Lyme Disease

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Lyme Disease

  1. 1. LYME DISEASE Ninfa Pe ña-Purcell, PhD, CHES
  2. 2. Presentation Objectives <ul><li>Define Lyme disease. </li></ul><ul><li>Describe what causes Lyme disease. </li></ul><ul><li>Describe symptoms and signs of Lyme disease. </li></ul><ul><li>Discuss ways to protect against Lyme disease. </li></ul>
  3. 3. What is Lyme disease? <ul><li>Most common tick/insect-borne disease in the U.S. </li></ul><ul><li>A disease that can cause skin, joint, heart and nervous system problems. </li></ul><ul><li>Lyme disease can affect people of all ages. </li></ul><ul><li>Named after the town of Lyme, Connecticut where it was first described in 1976. </li></ul>
  4. 4. What causes Lyme disease? <ul><li>Caused by a specialized type of bacteria called spirochete. </li></ul><ul><li>Transmitted by the bite of an infected tick or flea. Other insects that feed on animal blood may be involved. </li></ul>
  5. 5. Ticks that cause Lyme disease <ul><li>Black-legged (or deer) tick: Transmits Lyme disease to humans. Found in north-central and northeastern U.S. </li></ul><ul><li>Lone star tick: Found in Texas and has been know to transmit Lyme disease. </li></ul><ul><li>Rocky Mountain tick: Can transmit Lyme disease as well as Rocky Mountain spotted fever. </li></ul>
  6. 6. Ticks that cause Lyme disease Black-legged Tick Lone Star Tick Rocky Mountain Tick
  7. 7. <ul><li>Two stages of Lyme disease: </li></ul><ul><li>Stage 1 (Early stage) – 3 to 30 days after bite. </li></ul><ul><ul><li>Flu-like symptoms develop within 7 – 14 days. </li></ul></ul><ul><ul><li>Symptoms include fatigue, headache, fever and chills, muscle and joint pain, nausea, vomiting, dizziness and, a non-productive cough. </li></ul></ul><ul><ul><li>Skin lesion(s) may appear as a small red circular rash around the bite and expand. </li></ul></ul><ul><ul><li>Secondary skin rashes appear in nearly 80% of individuals with Lyme disease. </li></ul></ul>Lyme Disease: Signs and Symptoms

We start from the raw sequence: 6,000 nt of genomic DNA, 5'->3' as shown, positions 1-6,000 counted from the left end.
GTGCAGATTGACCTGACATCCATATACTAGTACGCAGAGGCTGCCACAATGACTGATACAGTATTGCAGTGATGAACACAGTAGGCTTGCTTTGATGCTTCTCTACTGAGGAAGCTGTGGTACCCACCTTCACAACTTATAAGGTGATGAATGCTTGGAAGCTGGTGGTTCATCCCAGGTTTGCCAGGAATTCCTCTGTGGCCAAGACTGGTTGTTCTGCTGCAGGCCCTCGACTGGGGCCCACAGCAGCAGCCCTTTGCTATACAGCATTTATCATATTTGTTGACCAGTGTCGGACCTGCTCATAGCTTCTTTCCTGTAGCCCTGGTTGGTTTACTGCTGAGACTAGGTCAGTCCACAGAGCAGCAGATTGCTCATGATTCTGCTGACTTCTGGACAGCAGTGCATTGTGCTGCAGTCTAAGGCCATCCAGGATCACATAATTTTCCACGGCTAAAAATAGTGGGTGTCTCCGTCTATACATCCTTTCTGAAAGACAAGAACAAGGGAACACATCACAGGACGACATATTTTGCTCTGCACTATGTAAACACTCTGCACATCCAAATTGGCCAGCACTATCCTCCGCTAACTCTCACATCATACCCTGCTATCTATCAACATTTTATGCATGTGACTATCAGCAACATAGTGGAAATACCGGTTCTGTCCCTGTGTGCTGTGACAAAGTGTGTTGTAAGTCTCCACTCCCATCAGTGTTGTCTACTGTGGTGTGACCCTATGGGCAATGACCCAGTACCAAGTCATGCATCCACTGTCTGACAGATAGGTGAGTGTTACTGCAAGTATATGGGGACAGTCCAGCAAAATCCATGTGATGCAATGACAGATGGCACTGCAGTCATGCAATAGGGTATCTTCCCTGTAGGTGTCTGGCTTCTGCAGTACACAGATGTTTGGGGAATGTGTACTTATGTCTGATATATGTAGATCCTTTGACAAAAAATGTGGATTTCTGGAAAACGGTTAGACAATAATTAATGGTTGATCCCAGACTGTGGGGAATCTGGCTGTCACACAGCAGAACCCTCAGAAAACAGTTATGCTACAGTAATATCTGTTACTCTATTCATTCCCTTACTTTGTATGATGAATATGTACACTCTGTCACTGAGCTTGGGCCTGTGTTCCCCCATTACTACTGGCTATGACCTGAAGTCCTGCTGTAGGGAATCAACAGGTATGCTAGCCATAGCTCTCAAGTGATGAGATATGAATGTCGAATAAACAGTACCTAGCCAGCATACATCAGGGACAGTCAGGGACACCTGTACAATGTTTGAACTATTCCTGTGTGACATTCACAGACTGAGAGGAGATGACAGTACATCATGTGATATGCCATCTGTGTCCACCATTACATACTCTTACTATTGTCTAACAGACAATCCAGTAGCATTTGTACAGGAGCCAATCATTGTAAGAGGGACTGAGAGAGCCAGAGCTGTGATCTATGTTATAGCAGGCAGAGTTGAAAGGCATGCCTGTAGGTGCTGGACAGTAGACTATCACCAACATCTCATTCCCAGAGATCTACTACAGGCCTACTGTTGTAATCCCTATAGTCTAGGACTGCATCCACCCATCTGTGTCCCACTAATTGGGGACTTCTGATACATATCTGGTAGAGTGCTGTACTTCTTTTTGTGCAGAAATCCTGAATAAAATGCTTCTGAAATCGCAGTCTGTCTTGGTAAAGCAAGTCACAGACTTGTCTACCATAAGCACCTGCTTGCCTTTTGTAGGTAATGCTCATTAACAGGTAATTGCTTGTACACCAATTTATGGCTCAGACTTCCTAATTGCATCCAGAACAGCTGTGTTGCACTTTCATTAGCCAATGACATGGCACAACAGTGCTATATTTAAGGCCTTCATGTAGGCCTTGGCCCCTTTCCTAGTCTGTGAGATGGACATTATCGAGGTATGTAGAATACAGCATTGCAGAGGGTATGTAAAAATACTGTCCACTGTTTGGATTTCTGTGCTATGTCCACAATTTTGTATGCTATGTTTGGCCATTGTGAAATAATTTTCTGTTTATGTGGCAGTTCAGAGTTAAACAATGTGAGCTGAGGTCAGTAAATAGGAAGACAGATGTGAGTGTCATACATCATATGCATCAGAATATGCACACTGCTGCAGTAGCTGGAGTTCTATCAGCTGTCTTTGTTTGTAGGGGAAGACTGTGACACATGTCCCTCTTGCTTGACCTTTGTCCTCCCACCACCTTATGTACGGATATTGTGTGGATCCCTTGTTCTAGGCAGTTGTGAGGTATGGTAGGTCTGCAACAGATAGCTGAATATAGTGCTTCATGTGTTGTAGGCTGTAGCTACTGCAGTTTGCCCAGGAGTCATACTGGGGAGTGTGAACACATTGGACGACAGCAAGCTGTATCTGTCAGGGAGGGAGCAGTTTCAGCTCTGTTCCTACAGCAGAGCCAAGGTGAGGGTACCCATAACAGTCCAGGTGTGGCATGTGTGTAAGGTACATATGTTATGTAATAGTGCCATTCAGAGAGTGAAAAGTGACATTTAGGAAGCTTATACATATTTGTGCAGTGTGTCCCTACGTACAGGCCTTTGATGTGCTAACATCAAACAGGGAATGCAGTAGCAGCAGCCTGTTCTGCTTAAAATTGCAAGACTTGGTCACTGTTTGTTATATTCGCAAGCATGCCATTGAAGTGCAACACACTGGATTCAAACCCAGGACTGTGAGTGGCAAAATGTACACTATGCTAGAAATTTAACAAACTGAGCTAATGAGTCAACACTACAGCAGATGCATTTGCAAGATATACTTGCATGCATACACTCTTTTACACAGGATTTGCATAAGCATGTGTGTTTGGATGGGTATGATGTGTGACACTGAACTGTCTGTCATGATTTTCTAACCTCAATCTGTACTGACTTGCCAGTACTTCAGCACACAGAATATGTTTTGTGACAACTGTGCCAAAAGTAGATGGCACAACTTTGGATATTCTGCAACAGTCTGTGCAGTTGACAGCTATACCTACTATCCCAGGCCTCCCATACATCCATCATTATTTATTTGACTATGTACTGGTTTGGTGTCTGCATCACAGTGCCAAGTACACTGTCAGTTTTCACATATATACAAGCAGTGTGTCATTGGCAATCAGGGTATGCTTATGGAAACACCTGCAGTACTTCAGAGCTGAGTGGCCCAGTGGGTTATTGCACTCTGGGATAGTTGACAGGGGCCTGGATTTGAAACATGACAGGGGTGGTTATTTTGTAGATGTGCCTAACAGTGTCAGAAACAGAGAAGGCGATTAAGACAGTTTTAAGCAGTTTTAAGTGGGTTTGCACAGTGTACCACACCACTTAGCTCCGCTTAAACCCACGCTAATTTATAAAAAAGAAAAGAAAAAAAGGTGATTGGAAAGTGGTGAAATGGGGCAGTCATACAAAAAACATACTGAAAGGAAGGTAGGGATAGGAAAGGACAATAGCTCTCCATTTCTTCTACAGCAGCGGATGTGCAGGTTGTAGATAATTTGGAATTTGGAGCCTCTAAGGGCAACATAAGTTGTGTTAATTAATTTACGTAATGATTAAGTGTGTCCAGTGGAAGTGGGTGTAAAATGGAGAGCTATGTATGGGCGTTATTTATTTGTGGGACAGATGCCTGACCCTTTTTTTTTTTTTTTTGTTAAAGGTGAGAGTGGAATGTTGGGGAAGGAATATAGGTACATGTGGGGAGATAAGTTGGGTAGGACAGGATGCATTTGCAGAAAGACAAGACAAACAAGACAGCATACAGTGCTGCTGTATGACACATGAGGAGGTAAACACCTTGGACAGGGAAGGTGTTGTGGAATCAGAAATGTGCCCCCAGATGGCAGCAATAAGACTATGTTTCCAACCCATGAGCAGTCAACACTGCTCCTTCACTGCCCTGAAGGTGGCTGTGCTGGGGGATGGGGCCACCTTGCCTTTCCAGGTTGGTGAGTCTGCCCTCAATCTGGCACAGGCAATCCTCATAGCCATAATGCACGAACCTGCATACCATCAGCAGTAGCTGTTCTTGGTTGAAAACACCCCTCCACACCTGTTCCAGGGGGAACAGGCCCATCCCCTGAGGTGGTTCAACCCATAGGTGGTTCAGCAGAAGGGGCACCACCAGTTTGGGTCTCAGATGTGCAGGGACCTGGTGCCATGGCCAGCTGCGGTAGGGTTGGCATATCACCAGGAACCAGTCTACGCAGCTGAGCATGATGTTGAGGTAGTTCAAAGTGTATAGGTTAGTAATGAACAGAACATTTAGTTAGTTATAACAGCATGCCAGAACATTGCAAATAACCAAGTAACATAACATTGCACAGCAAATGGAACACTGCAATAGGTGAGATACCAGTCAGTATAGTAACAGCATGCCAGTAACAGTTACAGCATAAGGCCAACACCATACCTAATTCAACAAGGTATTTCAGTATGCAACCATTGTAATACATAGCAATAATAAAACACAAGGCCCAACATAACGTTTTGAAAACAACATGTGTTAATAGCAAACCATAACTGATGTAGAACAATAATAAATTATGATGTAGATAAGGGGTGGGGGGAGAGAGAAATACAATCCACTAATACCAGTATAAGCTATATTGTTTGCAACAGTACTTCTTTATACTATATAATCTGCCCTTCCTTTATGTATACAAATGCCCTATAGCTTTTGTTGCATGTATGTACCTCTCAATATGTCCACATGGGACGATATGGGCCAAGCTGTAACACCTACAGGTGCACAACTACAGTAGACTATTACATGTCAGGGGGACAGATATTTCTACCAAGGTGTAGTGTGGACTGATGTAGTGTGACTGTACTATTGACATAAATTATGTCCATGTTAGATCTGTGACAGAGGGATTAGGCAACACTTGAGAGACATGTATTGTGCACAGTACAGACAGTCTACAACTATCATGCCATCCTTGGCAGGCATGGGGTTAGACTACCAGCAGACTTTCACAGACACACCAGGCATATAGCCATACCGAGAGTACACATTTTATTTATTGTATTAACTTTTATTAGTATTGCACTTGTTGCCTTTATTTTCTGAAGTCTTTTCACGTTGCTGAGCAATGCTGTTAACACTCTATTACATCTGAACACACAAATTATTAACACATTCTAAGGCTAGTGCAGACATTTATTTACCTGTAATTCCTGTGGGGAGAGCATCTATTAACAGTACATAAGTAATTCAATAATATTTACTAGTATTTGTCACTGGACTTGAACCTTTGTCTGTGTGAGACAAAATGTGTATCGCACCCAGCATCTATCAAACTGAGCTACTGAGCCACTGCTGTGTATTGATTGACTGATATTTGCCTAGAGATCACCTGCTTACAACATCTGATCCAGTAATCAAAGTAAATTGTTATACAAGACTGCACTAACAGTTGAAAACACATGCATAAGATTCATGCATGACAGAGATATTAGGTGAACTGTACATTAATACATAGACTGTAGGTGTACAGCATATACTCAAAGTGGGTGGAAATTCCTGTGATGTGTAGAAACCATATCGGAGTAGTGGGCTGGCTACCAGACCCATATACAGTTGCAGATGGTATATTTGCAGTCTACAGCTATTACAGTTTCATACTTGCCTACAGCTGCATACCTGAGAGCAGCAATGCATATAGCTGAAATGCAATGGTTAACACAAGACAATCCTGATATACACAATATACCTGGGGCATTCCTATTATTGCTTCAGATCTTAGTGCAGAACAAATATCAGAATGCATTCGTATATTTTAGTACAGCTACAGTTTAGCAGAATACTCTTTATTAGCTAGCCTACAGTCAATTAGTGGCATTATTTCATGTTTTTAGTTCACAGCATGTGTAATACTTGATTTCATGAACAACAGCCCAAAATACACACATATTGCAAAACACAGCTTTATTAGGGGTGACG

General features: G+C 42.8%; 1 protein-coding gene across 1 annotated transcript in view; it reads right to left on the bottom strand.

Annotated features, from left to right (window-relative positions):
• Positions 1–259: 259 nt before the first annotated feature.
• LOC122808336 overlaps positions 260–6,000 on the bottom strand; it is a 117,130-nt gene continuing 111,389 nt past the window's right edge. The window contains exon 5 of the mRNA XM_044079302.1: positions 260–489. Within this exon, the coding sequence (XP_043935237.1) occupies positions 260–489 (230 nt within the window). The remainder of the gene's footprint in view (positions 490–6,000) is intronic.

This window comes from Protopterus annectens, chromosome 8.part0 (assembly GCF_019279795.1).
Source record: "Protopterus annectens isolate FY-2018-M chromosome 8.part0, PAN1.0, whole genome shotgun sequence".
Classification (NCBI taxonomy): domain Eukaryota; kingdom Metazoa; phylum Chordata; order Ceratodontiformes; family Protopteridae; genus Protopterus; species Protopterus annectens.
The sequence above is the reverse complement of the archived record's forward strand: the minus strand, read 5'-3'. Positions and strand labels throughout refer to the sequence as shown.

8. 8. Lyme Disease – Skin Rash <ul><li>Multiple </li></ul><ul><li>Erythema </li></ul><ul><li>Migrans </li></ul><ul><li>(Skin rash) </li></ul>
  9. 9. Lyme Disease: Signs and Symptoms <ul><li>Two stages of Lyme disease: </li></ul><ul><li>Stage II (Late) – May occur weeks or months after the onset of Lyme disease. </li></ul><ul><ul><li>Severe headache and neck pain or stiffness. </li></ul></ul><ul><ul><li>Arthritis will develop in 60% of patients weeks or months after infection (rarely more than 2 years). </li></ul></ul><ul><ul><li>Fifteen percent of people infected with Lyme disease develop neurological symptoms, including psychiatric problems. </li></ul></ul>
  10. 10. Diagnosing Lyme Disease <ul><li>Notify a doctor if you become ill after being bitten by a tick. </li></ul><ul><li>A diagnosis will be made based on clinical signs and symptoms and the results of a blood test. </li></ul>
  11. 11. Preventing Lyme Disease <ul><li>Take protective measures when outdoors. </li></ul><ul><ul><li>Wear light-colored clothing so that ticks can be easily seen. </li></ul></ul><ul><ul><li>Tuck pants into boots or socks. </li></ul></ul><ul><ul><li>Use a repellant containing DEET. </li></ul></ul><ul><ul><li>Walk in the center of trails, and avoid contact with high grass and brush at trail edges. </li></ul></ul><ul><li>Keep pets free of ticks. </li></ul>
  12. 12. How to remove a tick <ul><li>Use tweezers to grasp the tick at the surface of the skin. </li></ul><ul><li>If tweezers are not available, use a tissue to protect your fingers. (Exposure to the tick’s fluids may lead to transmission of the disease). </li></ul><ul><li>With a steady motion, pull the tick straight out. </li></ul><ul><li>After removing tick, disinfect the bite site, and wash hands with soap and water. </li></ul>
  13. 13. Other facts <ul><li>Lyme disease cannot be transmitted person-to-person. </li></ul><ul><li>People being treated with antibiotics for Lyme disease should not donate blood. Scientists have found that the Lyme disease bacteria can live in blood stored for donation. </li></ul><ul><li>You cannot get Lyme disease from eating venison or squirrel meat. </li></ul>
  14. 14. Questions?
  15. 15. References <ul><li>Centers for Disease Control and Prevention (CDC) (2008). Lyme disease. Retrieved on March 18, 2008 from http://www.cdc.gov/ ncidod/dvbid/lyme/index.htm. </li></ul><ul><li>Texas Department of State Health Services (2005). Lyme disease. (No. 7-35). Austin, TX: Author. </li></ul><ul><li>Rawlings, J. (1999). Lyme Disease in Texas. Disease Prevention News 59 (10) 1-4. </li></ul>

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